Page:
White Men Can’t Jump, 20th Century Fox, 1982

by Eli S. Evans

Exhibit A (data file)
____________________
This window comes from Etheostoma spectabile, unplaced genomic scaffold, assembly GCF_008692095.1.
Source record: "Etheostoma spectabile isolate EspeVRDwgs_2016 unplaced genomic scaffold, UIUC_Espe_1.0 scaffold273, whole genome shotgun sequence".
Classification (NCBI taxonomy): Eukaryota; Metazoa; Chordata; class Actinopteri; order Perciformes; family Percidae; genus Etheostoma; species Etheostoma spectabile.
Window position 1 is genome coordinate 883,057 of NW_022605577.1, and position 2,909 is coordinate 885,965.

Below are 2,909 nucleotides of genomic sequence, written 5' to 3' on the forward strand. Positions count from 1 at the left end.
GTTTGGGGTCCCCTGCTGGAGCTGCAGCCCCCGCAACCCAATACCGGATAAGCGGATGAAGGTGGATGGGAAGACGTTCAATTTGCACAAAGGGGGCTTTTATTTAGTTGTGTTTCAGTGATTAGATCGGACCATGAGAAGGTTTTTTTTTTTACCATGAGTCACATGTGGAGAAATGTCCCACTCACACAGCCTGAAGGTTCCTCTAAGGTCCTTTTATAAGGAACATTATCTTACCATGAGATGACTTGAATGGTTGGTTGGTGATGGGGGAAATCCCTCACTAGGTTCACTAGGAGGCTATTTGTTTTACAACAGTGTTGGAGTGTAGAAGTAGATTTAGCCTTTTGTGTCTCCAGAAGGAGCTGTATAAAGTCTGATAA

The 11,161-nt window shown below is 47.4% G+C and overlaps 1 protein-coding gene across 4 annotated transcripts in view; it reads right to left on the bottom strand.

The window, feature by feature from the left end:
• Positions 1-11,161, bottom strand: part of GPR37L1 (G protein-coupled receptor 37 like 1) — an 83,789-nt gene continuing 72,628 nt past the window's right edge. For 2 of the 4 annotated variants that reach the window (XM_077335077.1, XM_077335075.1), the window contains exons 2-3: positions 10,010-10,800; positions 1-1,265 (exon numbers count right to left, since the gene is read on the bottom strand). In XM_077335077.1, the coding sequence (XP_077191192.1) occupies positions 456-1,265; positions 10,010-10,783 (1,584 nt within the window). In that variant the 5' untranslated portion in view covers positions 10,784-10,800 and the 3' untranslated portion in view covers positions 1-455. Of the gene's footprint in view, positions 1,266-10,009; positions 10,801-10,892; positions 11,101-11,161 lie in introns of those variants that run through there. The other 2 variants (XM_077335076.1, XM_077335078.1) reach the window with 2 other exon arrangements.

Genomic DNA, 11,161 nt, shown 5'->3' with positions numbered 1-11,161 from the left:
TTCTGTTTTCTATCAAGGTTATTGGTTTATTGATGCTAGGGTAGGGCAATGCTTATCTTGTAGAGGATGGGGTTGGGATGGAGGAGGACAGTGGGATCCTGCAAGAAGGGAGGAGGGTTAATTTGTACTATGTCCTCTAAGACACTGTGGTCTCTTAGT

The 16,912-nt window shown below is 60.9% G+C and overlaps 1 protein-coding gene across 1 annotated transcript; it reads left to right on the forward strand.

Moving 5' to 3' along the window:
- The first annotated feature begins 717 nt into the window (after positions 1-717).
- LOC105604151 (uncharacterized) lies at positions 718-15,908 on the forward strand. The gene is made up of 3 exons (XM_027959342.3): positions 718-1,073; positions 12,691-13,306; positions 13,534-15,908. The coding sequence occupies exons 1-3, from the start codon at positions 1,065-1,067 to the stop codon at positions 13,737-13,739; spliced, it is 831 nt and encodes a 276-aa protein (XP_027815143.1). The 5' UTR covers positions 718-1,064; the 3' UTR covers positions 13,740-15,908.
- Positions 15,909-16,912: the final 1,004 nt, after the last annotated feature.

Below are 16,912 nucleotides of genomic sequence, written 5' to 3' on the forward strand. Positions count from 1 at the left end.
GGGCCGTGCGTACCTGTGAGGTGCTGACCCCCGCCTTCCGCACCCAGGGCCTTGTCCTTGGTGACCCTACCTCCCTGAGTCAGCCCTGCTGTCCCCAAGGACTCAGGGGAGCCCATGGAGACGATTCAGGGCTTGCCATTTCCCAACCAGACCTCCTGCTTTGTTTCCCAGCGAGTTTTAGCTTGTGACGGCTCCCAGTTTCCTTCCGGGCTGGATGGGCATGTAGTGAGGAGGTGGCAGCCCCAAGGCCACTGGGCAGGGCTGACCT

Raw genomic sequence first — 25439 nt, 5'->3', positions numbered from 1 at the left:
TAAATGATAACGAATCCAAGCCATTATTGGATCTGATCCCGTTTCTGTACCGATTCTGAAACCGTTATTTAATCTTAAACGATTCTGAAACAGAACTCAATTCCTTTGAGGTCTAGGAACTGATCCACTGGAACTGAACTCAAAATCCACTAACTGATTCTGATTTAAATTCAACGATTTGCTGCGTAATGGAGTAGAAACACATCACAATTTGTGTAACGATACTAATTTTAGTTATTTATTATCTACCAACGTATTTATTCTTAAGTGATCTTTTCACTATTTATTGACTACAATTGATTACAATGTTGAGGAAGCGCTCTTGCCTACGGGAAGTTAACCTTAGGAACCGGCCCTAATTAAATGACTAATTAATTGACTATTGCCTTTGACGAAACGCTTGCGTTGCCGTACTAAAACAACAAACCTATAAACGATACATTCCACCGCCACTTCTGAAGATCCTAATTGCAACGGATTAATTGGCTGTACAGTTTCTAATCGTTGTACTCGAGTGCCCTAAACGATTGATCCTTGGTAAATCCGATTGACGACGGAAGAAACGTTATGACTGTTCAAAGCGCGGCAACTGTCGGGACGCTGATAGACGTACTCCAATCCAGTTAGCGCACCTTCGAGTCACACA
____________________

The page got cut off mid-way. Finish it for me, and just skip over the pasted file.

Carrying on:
“Fellow Associates. Ms. Kaufman. I know you’ve asked us to call you Cindy, and even though I don’t know much about corporate management (if I did perhaps I’d be standing where you are instead of sitting here), I know enough about human psychology to surmise that in the guise of a friendly gesture this request really represents an effort to reinforce the notion that we’re not your subordinates, but rather, as independent workers contracted by the corporation you represent, non-hierarchically aligned with you and, by extension, that corporation. And I also understand, though needless to say I don’t know the first thing about profitmaking or I wouldn’t need a job like this, that if we’re associates, rather than employees, your obligations to us are reduced (health insurance, anyone?), as are your potential liabilities. We fuck up and, for example, someone ends up dead because of it, the blood isn’t on your hands, at least from a legal standpoint, because we didn’t work for you. You didn’t own our labor, and so you don’t have to own the death it resulted in. And by you, in this case, I obviously mean the corporation you’re here representing. As for you yourself, Ms. Kaufman, I’m guessing that at the moment you’re not really much more than an extension of the will of that corporation, anyway. I know you tried to make it seem like you genuinely preferred we call you Cindy, friend to friend, but I suspect that you were only following instructions and that deep down (but actually pretty close to the surface) you’d rather we refer to you in a manner that acknowledges the power you currently wield over us – yes, over – regardless of our technical respective designations within, or in our case in relation to, the corporation. And even though you’ve done your half-hearted best to imply, without quite going so far as to assert it outright, that you thought up all on your own the little initiation exercise in which we’ve come here today to participate, I’m inclined to believe that in reality you’re only following instructions in that regard, as well – instructions that no doubt included the instruction to do your best to imply you yourself came up with this idea, as if out of genuine curiosity, or an eagerness to understand the secret of our success, we twelve selected from, what did you say it was, almost three hundred applicants this time around? I don’t think you’re really all that curious but, understanding admittedly little in the way of the management of human resources, I do think I understand the logic of taking this approach to our official initiation as associates of, you’ve reminded us now three times by my count, one of the world’s biggest and (imagine) simultaneously fastest growing corporations. The Italian master Italo Calvino once wrote, if memory serves, that story is an operation, or in many cases a series of operations, carried out on the length of time involved – delaying, quickening, scrambling, pausing, inverting, and so on. I don’t think he was wrong, but I do think there are other ways thinking of it, more pertinent to our present circumstances. For example, that story is the selection and elaboration, from all such possible, of precisely those incidents and events that, one following upon the next, could not have produced any state of affairs but that in which the story ends – a selection and elaboration as a result of which that state of affairs in which story ends appears as though preordained, almost destiny-like, rather than at the accident of circumstance every ending really is. Thus, in telling – no, sharing – the story of how we, in your words, made it to where we are today, we are also constructing this moment of initiating our association with the corporation as, in a certain sense, our very own destiny, and it’s not hard to see, given that most human predilection for embracing what one perceives to be his or her destiny, why that would probably be good for what I think they refer to, in the field, as employee buy-in – and yes, I know we’re not officially employees, but technically just twelve passionate and talented individuals, as you have characterized us, to whom the corporation has generously agreed to provide an opportunity to give public expression to our talents and passions by, in one way or another, helping others pursue theirs, in exchange for nothing more than the right to extract most of the revenue that public expression generates. But I digress, and I know several of my now fellow associates are still waiting their turn. What I was going to say, to get back, therefore, to the matter at hand, is that there is also another mode of storytelling, perhaps less common in literature than in conversation, in which, rather than selecting and recounting a series of incidents and events that add up to an ending that consequently appears as though decreed by fate, we recount a single incident or event that is meant to stand, one might even say paradigmatically, for all the rest put together in sequence. And with your permission or, for that matter without it, seeing as I’m currently holding the floor and it would be difficult for you to seize it from me without my consent except by invoking the kind of authority I’m quite certain you’ve been instructed to do your best to dissimulate, that’s the approach I’m going to take to this task today. An the event or incident I’m going to tell you about, the single event or incident that I think can stand for all the others lined up like ducks in a row, in fact takes place not far from here, at least as, knowing nothing of the tragedy of traffic, the crows fly, at the Hollywood YMCA – affectionately referred to by members and, in my case, former members, as the Hollywood Y. And were it not for certain details of it, of which you’ll shortly be apprised, I probably would not be as certain as I am that it took place not just in the ever more distant past, in what from my present perspective looks surprisingly like youth, but precisely in late February of 2004, about three and a half years after I moved here – and no, I’m not going to tell you what sort of work I was doing at the time, and yet I think it’s safe to assume that everybody in this room understands the kinds of dreams young people who move to Los Angeles are usually chasing, regardless of the particular labors to which they’ve staked those dreams. Rich and famous. Fast women and fast cars. You all know the drill. At the time, I wasn’t really making any progress toward achieving those dreams, though if you’re the sort of person who believes that everything will work out in the end and if everything hasn’t worked out then it’s not the end, then you would also believe that even when it seems like we aren’t making progress toward achieving our dreams we actually are, failing better and so on, even we may well end up discovering, in the end, that all along our true dreams were something other than what we originally believed them to be. But I’m a little more on the cynical side, if you haven’t picked up on that by now, and so, from where I sat, it looked like to me I really just wasn’t making much progress. One thing I was doing, on the other hand, was playing pick-up basketball most nights at the Hollywood Y, where I’d managed to secure membership at a highly subsidized rate thanks to my nearly nonexistent income – some substitute teaching and a semi-regular gig tutoring a Korean high school student by the (first) name of O’Neil. The night shift at on the main basketball court at the Hollywood Y was fairly serious business – real, five-on-five games played by men who stepped on the floor intending to win and willing to take necessary measures to do so. In terms of my own abilities, I fell somewhere in the middle of the pack – close to the average but a bit below the mean given that from time to time some big, tattooed black guy who’d obviously played at a high level, in college or even beyond, perhaps paid by the game for a season in some regional semi-pro league, would show up and start dunking the ball on people. But at that point in my life, I could shoot the basketball fairly well from mid-range, that frequently forgotten zone outside the key and but inside the three-point line, and I was stronger than I looked, and maybe a little taller, too, as a result of my tendency to stand stoop-shouldered, and this allowed me to function well on the inside, grabbing rebounds that rightly should have been corralled by an opponent or moving bigger guys from their preferred spots on the block when they tried to post me up, if you know what that means which, if you know much about basketball, you do, and if you don’t, well, I probably lost you at five-on-five. In any case, I arrived at the Hollywood Y on this particular evening, as I did many such evenings, and headed straight upstairs to the gym, and right away, when I passed through its double doors, hit with a gust of squeaky shoes and perspiration potpourri, I knew something was not as it usually was. These days, we all have our smartphones, right? Even us, who, obviously if we’re here we’re not in the most economically advantageous situation, but all the same I’d be willing to bet we’re all spending money we’d probably be better off saving on our little phones that we use for checking our email every five minutes in the hopes that the message we’ve been waiting for all our lives has finally arrived, or posting political screeds or stylized self-portraits to our social media sites of choice and then waiting for the likes and comments in which we see ourselves being seen by others and so are momentarily reassured that we actually exist. February of 2004, on the other hand, was still the age of little palm-sized flip phones, but those phones did have cameras, most of them, even if you couldn’t send the pictures you took with them straight off in search of hits of social validation, and when I walked into the gym on this particular night there were probably fifteen or twenty people, almost all of them the tender black and brown girls from Fairfax High who would hang around the Y after school until their parents could pick them up, which was in some cases pretty late, and they all had their little phones out, their little flip phones, most of them snapping pictures and the rest talking on them in hushed, hurried tones, cupping their hands over their mouths like someone sharing a secret. I looked at them, and I followed their eyes and phone cameras to the court, and that’s when I saw him, Justin Timberlake, as I lived and breathed, and this is a completely true story, playing pick-up basketball at the Hollywood YMCA. Justin Timberlake, and the reason I’m so certain that this was late February of 2004, and not just back then, as it were, is is because even though seeing a celebrity is always something of a shock, the image sprung to life and all that, part of what made seeing Justin Timberlake more than viscerally surprising, in that particular moment, was that just a few weeks earlier he’d been involved in an incident that even those of you here who are too young to remember seeing it or hearing about at the time have surely heard the legend of. This was when, at the end of his halftime performance with the singer and dancer Janet Jackson, at the 2004 Super Bowl, just as he sang or mouthed the last line of his hit single ‘Rock Your Body,’ ‘I’m going to have you naked by the end of this song,’ he grabbed Jackson’s black jacket, an elaborate garment appropriate to the pomp and circumstance of the occasion, and yanked or tore part of it away from her body, at which point one of her breasts burst forth, as though freed, freed at last, and displayed itself on live television for several seconds. This protracted baring of the breast, as you probably know, provoked an angry outcry from Christians and other moralizers nationwide. A breast had been bared to children, they bleated. At the Super Bowl no less, the United States of America’s signature spectacle. Within hours, or perhaps even sooner, Timberlake and Jackson, or more likely their respective spokespeople were, in an effort to deflect the gathering fury, offering a version of events according to which it had never been anyone’s intention, in developing and carrying out the performance, to reveal an actual breast, but only to reveal a breast covered by a brassiere, a red lace brassiere if I remember correctly, but that for reasons no one quite seemed to understand well enough to clearly explain, the brassiere in question had somehow disappeared – all that’s solid melts into air, I suppose. At some point in this flurry of unsatisfactory explanations and accumulating apologies someone, and it might even have even been Timberlake himself, referred to the incident as a ‘wardrobe malfunction,’ and the Wardrobe Malfunction (something about the way the term knitted together the tactility of wardrobe with the hard technological edge of malfunction rendered it at once the proper name the incident until then lacked) was still occupying a place of great prominence in the national conversation on the night I walked into the gym at the Hollywood Y to play some pick-up basketball and Justin Timberlake, who one imagined would have been huddled up with his team somewhere doing his best to avoid public scrutiny in an unflattering moment in his career, was there. He himself wasn’t wearing anything elaborate, just a white t-shirt and loose fitting basketball shorts, but they were a little special, you could call them, all the same. The white t-shirt seemed almost impossibly unwrinkled, dancing over the surface of his body when it should have been clinging to it, and the shorts were white with green trim and they did not have the logo for any professional basketball team on them but they did have an NBA logo in the bottom left corner of the left leg which wasn’t something I’d seen before – NBA branded shorts without the branding of any particular NBA team – and it reinforced the sense that he transcended that altogether corporeal obligation to be of and from somewhere in particular, as opposed to everywhere and wherever, that binds the rest of us, if we are NBA fans, to this given team or that. And he was a pretty good basketball player, to boot. He wasn’t outstanding by any stretch, not the kind of player so capable that he disrupted the established rhythms of the nightly five-on-five pick-up games – certainly not dunking on anybody like the tattooed black guys who had perhaps languished for half a season on some semi-pro team based in Albany or Binghamton or Poughkeepsie, riding buses through snowstorms to play in chilly high school arenas in front of twenty or thirty-five fans who didn’t even bother to take their hats and gloves off, before giving up and moving back home. But he was good all the same – a good shooter, albeit with a slightly unorthodox form, releasing the ball as though out of the back of his palm instead of off the tips of his fingers the way you’re supposed to, and a smooth ball handler and a generous passer. Of all those people in the gym, only three were actual grown men waiting to get on the court for the next game, and I joined up as their fourth, once it had been established, by way of a series of inquiries and confirmations, that they were indeed at that point only three. Timberlake’s team won the game that was in progress when I arrived, not surprisingly since he was pretty good and another fellow on his team, a big strong white guy with a shaved head, was even better, and the five losers shot elimination shots from the free throw line for the privilege of becoming the fifth member of my team. Before the next game started, Timberlake, in a manner that seemed to acknowledge that he was somebody, not quite like the rest of us, but at the same time lacked the pretensions of magnanimity that might have made the gesture obnoxious, shook hands with each of his four new adversaries as we stepped onto the court, hitching our shorts and stretching our triceps, and as he did asked, ‘What’s your name?’ When he got to me, I don’t know what I was thinking, I guess I got a little haughty for a moment, a little out over my skis, as they say, I shook his hand and told him my name and then, after a very brief pause, shot back, ‘What’s yours?’ He was caught off guard by the question, I could tell, and it’s hard to blame him considering not just how famous he was in general but that thanks to the Wardrobe Malfunction his presence in the national discourse had been virtually ubiquitous over the previous few weeks, but he recovered his wits quickly, and with a kind of twitch of the face that was like a wink without the actual wink, if you can picture that, like he was kind of letting me know that he knew that I was just putting on airs but if that’s what I wanted to do it was all the same to him, he said, ‘I’m Justin,’ and then with his left hand, the one we weren’t shaking hands with, gave me a little pat on the shoulder and moved on to the next fellow. Then the game started, and since Timberlake’s team – or maybe I should call it Justin’s team, since by now he’d formally introduced himself to me as Justin – since his team had won the previous tilt, they were, per house rules, awarded the first possession, inbounding the ball from under their own basket, that is to say, the basket they would be charged with defending and in which we, meaning my team, would be attempting to shoot the ball. One of Justin’s teammates inbounded the ball to him and he started dribbling up the court. I hadn’t been assigned to defend Justin when my team matched up with his team but rather another fellow, a little taller than I was but long and lanky like me, and I shadowed him as he crossed half court and then drifted over toward the left baseline while Justin dribbled toward the top of the key in this loping fashion, almost leisurely but not quite because you could see in his posture, a kind of perkiness of the shoulders, that even though he was relaxed he was ready to spring into action as soon as the opportunity presented itself. When he got to the top of the key, one of his teammates set a pick for him and he dribbled around it and penetrated into the lane, the so-called painted area even though it wasn’t actually painted at the Hollywood Y but only demarcated, and the guy, my teammate, who was defending the guy I mentioned earlier, the big white guy with the shaved head, left him to pick up Justin, and as soon as he did Justin deftly dropped the ball off to the now unguarded big white guy with the shaved head, who snagged it between his meaty white palms and leapt to lay it into the basket. ‘One-oh,’ Justin called out. Someone on my team assertively presented himself to receive the inbounds pass, in so doing effectively appointing himself point guard and no one on our squad objected by, in turn, assertively presenting himself to receive a pass in the backcourt from the fellow who had assertively presented himself to receive the inbounds pass. I, for my part, jogged down toward the other end of the court and, like the opponent with whom I’d matched up had, drifted over toward the left baseline. After a moment one of my teammates, who’d drifted toward the right baseline, cuts under the hoop and so I meet him there, each of us sloppily picking off the other’s defender as we passed. Both defenders work fairly easily around the picks, which are delivered without great conviction, but all the same that little logjam of bodies has given me a bit space to work with, maybe a half-step advantage on my defender, and noting that advantage, I make a quick cut toward an open space at the right elbow, that is, where the free throw line makes a ninety-degree angle with one of the lines that partitions off the lane. My defender is caught by surprise by this cut, and it takes him a moment to react and so now, as I’m dashing toward the elbow, he’s a full step behind me, probably close to a step and a half, in fact, and the guy on my team who’d brought the ball up the floor, who’d appointed himself point guard, proves himself worthy of the appointment by seeing me approaching that open space at the elbow, and seeing my defender scrambling to catch up, and firing a pass in my direction. I can still see it now, coming in chest high. I can see the black rubber seams breaking the pebbled leather surface of the ball into sections like the sections of a peeled orange, and already, even as I’m preparing my hands to receive the pass, I’m shifting my feet into shooting position, starting to turn the bottom half of my body so that by the time the ball hits my hands I’ll be a mere swivel of the torso away from shooting position, toes already pointed at the hoop and hips centered. It’s a sweet spot for me on the court, the edge of mid-range, a place where, if I get an open shot, I make the open shot, and I’m getting to that spot, and I’m open, my defender a step and a half out of position, and the ball is spinning toward me, leather and seam and leather and seam, and my lower body is turning already as my hands extend toward it, I’ll relax them as it arrives, pull them back just ever so slightly in order to allow it, although it is traveling toward me and I toward it, to settle softly into them rather than colliding jarringly with them, and just then, just as leather met flesh, the curtains of time slid open and I saw the great mise-en-scène behind it, awaiting the arrival of the players. Like curtains opening up to reveal the secret world behind them, I’m saying, or else like cresting a snowy peak after days in the wilderness, cold and hungry, and suddenly there it is, the green valley below, flowing water and fruit-bearing trees, like at the end of that movie Alive about the Chilean soccer team whose plane crashes way up in the Andes on the way to a game in Argentina, I think, and the survivors end up cannibalizing their own dead before it was all said and done. What spread out before me, though, in that abyss of time, that instant split open like the shell of a nut or a cracked egg, wasn’t a fruited valley, or St. Augustine’s City of God, the shining city on the hill to which the bloody march of history shall at last deliver us, but a future in which I would raise up, as I had done so many times before in that very gym, from that very spot, in fact, and with a flick of the wrist send the softly-caught ball back-spinning toward the basket, tracing a high, poetic arc at the end of which it would fall through the center of the hoop, passing through the pinched bottom of the net with that patented swish with which I’m sure even those of you who haven’t the slightest interest in basketball are familiar, and after that, infused with the confidence won from making your first shot of the night, I would make more shots, I would make all the shots, every time down the floor my team’s de facto point guard would be looking for me to get open because as any good point guard should, he would be aware I was in possession of the proverbial hot hand, that to my eyes the rim, eighteen inches in diameter according to the measuring tape, was as wide as the ocean, and time and again he’d find me, my defender scrapping and scrambling to catch up after I’d caught him again by surprise by always turning or cutting toward an open spot on the floor just when he wasn’t expecting it, and time and again I’d receive the pass expertly, just a little give as it reached my hands, and rise up and make the shot, and at the end of the game, which my team would win, Justin, perhaps now wondering if maybe I really hadn’t known who he was when he’d asked me my name, thinking maybe I was too busy perfecting my basketball skills to keep track of Super Bowls and celebrity scandals, would seek me out to congratulate me on my performance, he’d say, ‘Man, you’re a really good basketball player,’ and we’d slap five, or have a hand-jive handshake, and then he’d ask, ‘What was your name was, again?’ and I’d tell him, and then maybe I would make a joke about asking him his, letting him known that of course I had known who he was, I didn’t live under a rock, and maybe I’d make it seem like refusing to acknowledge that had been part of my winning strategy, that when I was on the court everyone was just a teammate or an opponent to me, and from there we’d get to talking more, and he’d ask me what I did and I’d describe my work, not only leaving out my failure to have achieved any of the external markers of success that formed the substance of those aforementioned dreams and aspirations but indeed describing it in such esoteric terms that questions of such external markers of success would appear irrelevant, and Justin, caught up in that very world of fast cars and fast women, would be intrigued by my creative-ascetic-by-day-assassin-on-the-basketball-court persona, and he’d ask me for my number and I’d give to him, the number to reach me at my little black flip hone that folded up looked like a lumpy Matchbox car, and the next day he’d give me a call and ask if I wanted to meet up for a drink, probably at the Chateau Marmont or some other such place where everyone goes to see and be seen but the celebrities enter through the backdoor, and I’d enter through the backdoor as his guest, regarded as such with respectful deference by the bouncers and security guards positioned to prevent the riffraff from going where they weren’t wanted, and over Heinekens, probably Heinekens, he’d tell me about his life as a Mouseketeer and then a member of the popular turn-of-the-millennium boy band ‘NSync, and then finally as a bona fide pop superstar in his own right but also someone with more serious artistic pretensions, a real musician and performer as opposed to a mere destination for the libidinous energies of teenage girls, and perhaps in discussing this tricky transition the subject of his still relatively recent split with fellow former Mousketeer Britney Spears would come up and, as I had recently been drinking deeply from the fountain of French theory, I’d quote elliptically from Barthes’ A Lover’s Discourse (‘a lover’s anxiety is but the fear of a mourning which has already occurred at the origin of love’), or better yet Baudrillard’s Seduction (‘the seductress turns desire itself into an illusion or a trap’), and Justin would, in turn, be seduced by this secret world of almost incantatory insights my quotations or citations had invoked, and seduced as well by my own capacity to pair such high brow rhetoric with some somewhat raunchy between-men type observations about women in the bar, and so at the end of the night he’d want to make plans to hang out again, which would be fine with me, and then we would hang out again, and again and again after that, enough that it would become as normal for me to call him as him to call me, and as normal for me to call him as to call any other old friend, and soon we’d be hanging out so much that the paparazzi, which is never far away from someone like Justin, would start snapping pictures of the two of us together, Justin and this unidentified fellow, this who-knows-who-that-guy-is, and the pictures would end up magazines under headlines blaring, ‘Who’s JT’s mystery BFF?’, and because mystery begets interest, people would take an interest in me, and then, by extension, they would take an interest in my work, to which they would be disposed in advance, owing to my notoriety, to give the benefit of the doubt, and since if you search hard enough for something special, brilliance or insight or originality or verve, eventually you’re bound to find it, soon enough offers for the rights to distribute my work would start pouring in, and competing offers would turn into bidding wars, and when following their lucrative resolution my work at last made its debut in the public sphere, not only because of the aforementioned notoriety but as well because of the great financial leap of faith my corporate patrons would as a result of the bidding wars have taken, it would be received by the general public with great anticipation and expectation, I would be sought out for interviews and appearances and featured on the front pages of the pertinent sections of national and even international newspapers, the artist formerly known as JT’s mystery BFF, if you will, and just like that all the things I’d been dreaming of, wealth and fame and women and cars, would become reality, and soon I would travel home to visit my parents with great pride, feeling the eyes on me on the airplane and in the airport, knowing that they knew me, that they were watching me while I was just living my life, and back home I would find satisfaction in, as though I were far beyond possibly caring at this point, not bothering to look down my nose at all the guys who in high school had mocked me or ignored me or both (though I probably would fuck some of the girls they’d dated), and maybe I’d make a celebrity appearance, as well, the local kid made good, and when I did all the other parents, the ones who’d never invited my parents to their parties or to join their organizations because in that particular community we were among those of more modest means, would come out to see me, and now they would regard my parents with admiration because they had raised a star, the admiration they always deserved regardless of whether or not I turned out to be a star, and after a few days, perhaps a week at the most, I would fly back to California where I’d work, now, out of my new home, probably in Venice, most likely Venice, not far from the beach and the boardwalk but also insulated from all of its hubbub, set back from a side street along one of the canals, a fortress of sparkling windows and steel beams and book-lined walls illuminated after dark by crisscrossed beams of lamplight. I saw it all, the days and months and years ahead of me, I practically lived them, in a way, all of them in that moment when leather met flesh, and then, just as this crack in the time and space through which the light of the possible had come streaming in began to close, and time beginning to pass again, I realized that all of it, from that first drink at the Chateau Marmont to my book-lined architectural fortress in Venice, was predicated on actually making the shot I was about to take, and that was when it all went terribly wrong. I tried to jump, to rise up to shoot, just as I had so many times before, in that gym, from that spot, but somehow my feet had become rooted to the ground, and as I discovered this I discovered, as well, that the basketball itself, usually so familiar in its weight and dimensions, sphere and seams and sphere and seams, had instead become something big and heavy and lumpy and disproportionate in my hands, like an old used up medicine ball, and then I looked up from where I was, earthbound when I should have been airborne, clutching this big lumpy old medicine ball that should have been a basketball, and I saw my defender closing in on me, his right arm up and extended and his hand open, closing the gap that had opened up between us when I made a hard cut toward the right elbow after the brush screens my teammate and I had set for each other under the hoop, and I also saw Justin turned in my direction, one arm extended in the direction of his own man, meaning the man for whom he was defensively responsible, in case he needed to jockey with him for position for a potential rebound, but his body leaning my direction, ready to pick me up in case I drove past my own man, who was now fully committed to rushing toward me and would not be able to reverse his trajectory if I did – I saw him looking at me through these blue eyes of his, these crystalline blue eyes, crystalline and limpid and shining eyes, eyes like placid pools beneath waterfalls tumbling between swaths of rainforest under a forever blue sky, and my feet held fast and the ball was this big unwieldy blob I couldn’t even manage to get a solid grip on, and I saw Justin seeing me with those eyes of his, marble blue eyes, and there was my own man still closer, his arm up and extended, and there was Justin ready to step into my path should I dash past my man toward the hoop, Justin not knowing that I couldn’t do that because my feet were rooted to the ground and the roots ran deep, I was not a cactus but a tree, and not a beech or birch but a white oak or a hickory, rooted deep and strong, and then I heard one of my teammates, his voice basso and urgent, crying, ‘Shoot it!’ and just after that, so that the beginning of this second yawp sounded simultaneously with the end – the ‘it’ – of the first, another of my teammates shouting, ‘Do something,’ and Justin’s eyes were so deep and clear that looking through them you could see his soul, which should be nothing but the secret knowledge that there is no soul, that there is no hard kernel of self but just the sloppy collision of language and desire, yet through his eyes, I swear to it, you could see a soul that was really a soul, a thing that abided, that would be there still, even if only in the inexorable fact of having been, long after his body had turned to dust like the rest of ours, and I thought if only I could have a soul, too, if only I could be who I was, this accidental body, this tangle of fear and desire, and also something else, an image or an idea, and a soul emerging from the overlap of the two like a ghost tone, like Benjamin’s reine Sprach sounding out in the space between the original and the translation, but first I had to make the shot, everything was predicated on making the shot, even if my feet were rooted to the ground and the basketball was not a basketball I had to make that shot, and so I did what I could do, I grabbed hold of that bulky, shifting lump and gathered my strength to throw toward the hoop because maybe, who knew, maybe it would find its way, but in fact I’ll never know because by then it was too late, by then my own defender had had too much time to close that gap between us, enough time that the gap had been closed, and just as I released that old used up medicine ball, just as I heaved it hoopward from the hip like some sort of two-handed discus hurler, he leapt, now both hands raised, and swatted it back toward me with such force that when it hit me in the head it didn’t just knock me over but ricocheted into the air, high, high, high into the air, arcing comically and landing out of bounds. From flat on my back I heard one of my teammates, I think it was the one who’d cried out, ‘Do something,’ asking, rhetorically, in a way that was directed much more toward everyone else out there on the court than toward me, in a way that was, in fact, meant to exclude me, intended to draw a line between me and everyone else on the court, to establish a camaraderie, predicated on my exclusion, that momentarily suspended the opposition between the two teams, ‘Man, what are you doing?’, and then as I struggled upright, while a member of one team or the other (the difference hardly mattered at that moment) jogged to recover the ball from where it had come to rest somewhere among the gathered picture takers, the teenage girls with their flip phones flipped open, I saw Justin, not so much looking at me now as past me, smirk just a little, almost imperceptibly but not quite, and shrug, a little bemused and dismissive shrug as though to remind himself, ‘I guess this is the kind of thing that can happen when you let the riffraff in,’ and nobody came to help me to my feet, and my teammates studiously avoided passing me the ball again for the duration of the game, in which we were defeated handily by Justin’s team, a hardly unexpected result with it having for all intents and purposes become a game of five-on-four, and when it was done with Justin did not come over to give me five or shake my hand again and compliment me on my play, and we did not get to talking and exchange phone numbers and meet up the next night for drinks at the Chateau Marmont, and I did not seduce him by quoting Baudrillard when the subject of his breakup with Britney Spears arose, and we did not become better and better friends until the paparazzi start taking pictures of us together, and consequently no pictures of us together appeared in any magazines under headlines asking ‘Who’s JT’s Mystery BFF?’, and hence the mystery of my identity did not beget an interest in me, which therefore could not beget an interest in my work, an interest in it and a predisposition, as a result of the very notoriety that had begotten the interest, to give it the benefit of the doubt, to find brilliance of originality or insight or verve where there may or may not have been any, and so there was no bidding for the rights to distribute it, and it was not at last released with great fanfare to a public anxious to find out what it was all about, and in short, my fellow associates, those dreams I mentioned earlier did not come true, much as I imagine none of your own has, either, which in the end is the real reason, isn’t it, that on this sunny Southern California Saturday we find ourselves sitting around a table in this dreary windowless conference room telling each other, in accordance with Ms. Kaufman’s instructions, the story of how we ended up here?”